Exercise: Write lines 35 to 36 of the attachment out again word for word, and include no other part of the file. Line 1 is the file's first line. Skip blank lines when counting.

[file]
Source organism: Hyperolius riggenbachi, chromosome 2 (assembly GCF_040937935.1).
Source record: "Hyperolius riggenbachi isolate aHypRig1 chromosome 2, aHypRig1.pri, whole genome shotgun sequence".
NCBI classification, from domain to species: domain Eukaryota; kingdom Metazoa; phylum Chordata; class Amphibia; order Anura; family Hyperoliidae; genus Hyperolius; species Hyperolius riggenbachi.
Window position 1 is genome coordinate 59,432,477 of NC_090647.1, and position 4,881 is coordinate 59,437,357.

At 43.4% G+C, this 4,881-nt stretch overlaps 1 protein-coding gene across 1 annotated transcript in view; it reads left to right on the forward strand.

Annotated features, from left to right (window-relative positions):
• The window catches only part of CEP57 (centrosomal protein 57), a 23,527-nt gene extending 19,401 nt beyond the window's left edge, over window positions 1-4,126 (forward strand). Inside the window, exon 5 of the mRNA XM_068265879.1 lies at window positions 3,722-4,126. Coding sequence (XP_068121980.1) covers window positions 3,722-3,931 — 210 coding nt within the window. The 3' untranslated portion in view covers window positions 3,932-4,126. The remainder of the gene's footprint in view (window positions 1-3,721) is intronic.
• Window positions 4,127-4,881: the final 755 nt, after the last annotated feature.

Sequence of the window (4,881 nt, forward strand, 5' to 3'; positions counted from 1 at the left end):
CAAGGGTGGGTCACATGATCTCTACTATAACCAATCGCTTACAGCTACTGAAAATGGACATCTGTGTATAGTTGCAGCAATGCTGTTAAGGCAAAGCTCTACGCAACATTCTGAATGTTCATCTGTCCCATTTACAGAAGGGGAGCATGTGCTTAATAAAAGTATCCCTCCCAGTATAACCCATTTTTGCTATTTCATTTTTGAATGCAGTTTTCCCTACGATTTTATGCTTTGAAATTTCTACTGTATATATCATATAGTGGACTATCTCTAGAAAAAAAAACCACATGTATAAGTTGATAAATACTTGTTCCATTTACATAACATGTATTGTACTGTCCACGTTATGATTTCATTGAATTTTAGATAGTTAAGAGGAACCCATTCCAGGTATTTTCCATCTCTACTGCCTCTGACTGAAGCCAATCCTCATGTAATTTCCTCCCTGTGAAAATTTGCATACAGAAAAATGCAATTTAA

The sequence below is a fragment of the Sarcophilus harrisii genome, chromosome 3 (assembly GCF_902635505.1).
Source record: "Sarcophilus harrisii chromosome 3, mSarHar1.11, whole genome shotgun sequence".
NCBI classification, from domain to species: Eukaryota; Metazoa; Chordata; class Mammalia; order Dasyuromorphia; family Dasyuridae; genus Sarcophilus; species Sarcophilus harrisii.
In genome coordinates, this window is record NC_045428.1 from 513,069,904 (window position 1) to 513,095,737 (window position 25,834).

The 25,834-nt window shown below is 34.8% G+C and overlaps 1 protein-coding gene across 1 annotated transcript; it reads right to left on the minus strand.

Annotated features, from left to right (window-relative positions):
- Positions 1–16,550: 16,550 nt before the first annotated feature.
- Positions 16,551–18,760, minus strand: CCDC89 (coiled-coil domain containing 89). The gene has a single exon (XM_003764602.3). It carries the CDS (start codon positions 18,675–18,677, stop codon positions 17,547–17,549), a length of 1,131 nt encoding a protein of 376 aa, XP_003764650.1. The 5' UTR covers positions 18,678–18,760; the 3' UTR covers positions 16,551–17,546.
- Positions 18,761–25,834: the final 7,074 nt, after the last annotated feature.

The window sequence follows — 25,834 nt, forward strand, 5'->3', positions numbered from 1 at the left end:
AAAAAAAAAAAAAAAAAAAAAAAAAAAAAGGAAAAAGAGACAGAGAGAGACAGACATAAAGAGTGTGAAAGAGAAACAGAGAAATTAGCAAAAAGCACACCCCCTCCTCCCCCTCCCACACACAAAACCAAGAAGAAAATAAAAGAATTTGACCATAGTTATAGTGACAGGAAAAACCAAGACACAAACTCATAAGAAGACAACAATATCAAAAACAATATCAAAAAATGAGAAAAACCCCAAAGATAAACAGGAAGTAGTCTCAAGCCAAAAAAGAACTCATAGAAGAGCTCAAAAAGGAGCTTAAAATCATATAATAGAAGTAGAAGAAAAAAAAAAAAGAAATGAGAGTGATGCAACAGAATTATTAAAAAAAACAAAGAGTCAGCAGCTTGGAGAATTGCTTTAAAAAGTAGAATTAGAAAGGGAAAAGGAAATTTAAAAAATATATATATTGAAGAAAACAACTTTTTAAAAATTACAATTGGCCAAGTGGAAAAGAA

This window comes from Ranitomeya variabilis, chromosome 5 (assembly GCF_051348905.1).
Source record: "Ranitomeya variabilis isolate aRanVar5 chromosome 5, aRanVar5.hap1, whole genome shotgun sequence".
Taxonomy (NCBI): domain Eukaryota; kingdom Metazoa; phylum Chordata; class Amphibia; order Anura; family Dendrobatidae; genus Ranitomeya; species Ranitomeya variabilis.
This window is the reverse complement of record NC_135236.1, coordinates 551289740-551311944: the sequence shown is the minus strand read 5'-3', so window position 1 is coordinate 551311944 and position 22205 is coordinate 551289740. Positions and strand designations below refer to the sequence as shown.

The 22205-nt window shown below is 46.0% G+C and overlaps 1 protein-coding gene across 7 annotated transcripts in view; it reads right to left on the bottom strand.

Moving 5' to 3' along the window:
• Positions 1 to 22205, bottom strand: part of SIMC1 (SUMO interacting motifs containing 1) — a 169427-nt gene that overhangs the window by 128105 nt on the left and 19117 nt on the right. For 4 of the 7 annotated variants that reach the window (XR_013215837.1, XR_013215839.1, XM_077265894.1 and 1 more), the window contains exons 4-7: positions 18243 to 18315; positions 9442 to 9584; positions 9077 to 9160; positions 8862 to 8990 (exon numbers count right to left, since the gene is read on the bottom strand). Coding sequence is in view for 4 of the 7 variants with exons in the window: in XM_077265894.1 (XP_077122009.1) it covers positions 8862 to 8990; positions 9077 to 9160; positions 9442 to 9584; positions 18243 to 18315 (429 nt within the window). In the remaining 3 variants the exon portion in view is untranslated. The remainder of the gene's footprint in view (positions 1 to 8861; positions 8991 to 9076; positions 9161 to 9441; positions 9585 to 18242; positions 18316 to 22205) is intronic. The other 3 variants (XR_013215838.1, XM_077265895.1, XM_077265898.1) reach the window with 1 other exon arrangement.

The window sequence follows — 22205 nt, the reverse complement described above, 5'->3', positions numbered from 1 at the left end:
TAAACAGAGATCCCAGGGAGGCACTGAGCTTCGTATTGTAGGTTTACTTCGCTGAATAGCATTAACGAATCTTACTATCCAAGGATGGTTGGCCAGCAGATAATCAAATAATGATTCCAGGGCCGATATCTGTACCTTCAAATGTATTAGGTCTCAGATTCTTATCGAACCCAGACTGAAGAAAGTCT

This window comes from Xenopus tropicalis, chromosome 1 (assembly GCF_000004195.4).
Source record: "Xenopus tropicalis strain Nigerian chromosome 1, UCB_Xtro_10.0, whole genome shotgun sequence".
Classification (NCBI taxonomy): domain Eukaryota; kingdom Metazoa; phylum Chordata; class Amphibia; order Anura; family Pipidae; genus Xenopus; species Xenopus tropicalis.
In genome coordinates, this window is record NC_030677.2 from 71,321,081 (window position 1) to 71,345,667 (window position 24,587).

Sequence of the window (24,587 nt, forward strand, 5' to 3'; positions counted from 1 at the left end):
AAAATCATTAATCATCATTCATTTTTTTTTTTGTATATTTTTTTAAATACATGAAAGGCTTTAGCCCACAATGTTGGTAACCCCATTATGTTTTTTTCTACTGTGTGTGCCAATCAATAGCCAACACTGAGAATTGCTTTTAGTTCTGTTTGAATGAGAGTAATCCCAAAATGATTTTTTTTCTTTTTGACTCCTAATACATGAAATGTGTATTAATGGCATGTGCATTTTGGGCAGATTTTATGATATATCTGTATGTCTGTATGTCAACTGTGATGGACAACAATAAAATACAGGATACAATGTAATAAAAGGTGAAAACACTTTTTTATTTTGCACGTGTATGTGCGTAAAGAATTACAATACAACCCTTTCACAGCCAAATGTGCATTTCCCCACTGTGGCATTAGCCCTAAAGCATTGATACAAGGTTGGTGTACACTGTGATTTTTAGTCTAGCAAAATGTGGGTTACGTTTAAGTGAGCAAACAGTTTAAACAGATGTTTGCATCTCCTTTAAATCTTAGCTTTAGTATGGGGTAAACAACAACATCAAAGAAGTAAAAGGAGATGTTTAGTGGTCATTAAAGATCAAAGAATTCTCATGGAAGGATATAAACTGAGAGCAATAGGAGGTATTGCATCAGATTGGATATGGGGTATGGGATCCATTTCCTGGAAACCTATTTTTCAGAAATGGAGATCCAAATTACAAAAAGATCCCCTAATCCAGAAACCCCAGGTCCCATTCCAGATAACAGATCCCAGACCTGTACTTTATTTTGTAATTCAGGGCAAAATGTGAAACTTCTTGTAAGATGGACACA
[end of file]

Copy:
Sequence of the window (24,587 nt, forward strand, 5' to 3'; positions counted from 1 at the left end):
AAAATCATTAATCATCATTCATTTTTTTTTTTGTATATTTTTTTAAATACATGAAAGGCTTTAGCCCACAATGTTGGTAACCCCATTATGTTTTTTTCTACTGTGTGTGCCAATCAATAGCCAACACTGAGAATTGCTTTTAGTTCTGTTTGAATGAGAGTAATCCCAAAATGATTTTTTTTCTTTTTGACTCCTAATACATGAAATGTGTATTAATGGCATGTGCATTTTGGGCAGATTTTATGATATATCTGTATGTCTGTATGTCAACTGTGATGGACAACAATAAAATACAGGATACAATGTAATAAAAGGTGAAAACACTTTTTTATTTTGCACGTGTATGTGCGTAAAGAATTACAATACAACCCTTTCACAGCCAAATGTGCATTTCCCCACTGTGGCATTAGCCCTAAAGCATTGATACAAGGTTGGTGTACACTGTGATTTTTAGTCTAGCAAAATGTGGGTTACGTTTAAGTGAGCAAACAGTTTAAACAGATGTTTGCATCTCCTTTAAATCTTAGCTTTAGTATGGGGTAAACAACAACATCAAAGAAGTAAAAGGAGATGTTTAGTGGTCATTAAAGATCAAAGAATTCTCATGGAAGGATATAAACTGAGAGCAATAGGAGGTATTGCATCAGATTGGATATGGGGTATGGGATCCATTTCCTGGAAACCTATTTTTCAGAAATGGAGATCCAAATTACAAAAAGATCCCCTAATCCAGAAACCCCAGGTCCCATTCCAGATAACAGATCCCAGACCTGTACTTTATTTTGTAATTCAGGGCAAAATGTGAAACTTCTTGTAAGATGGACACA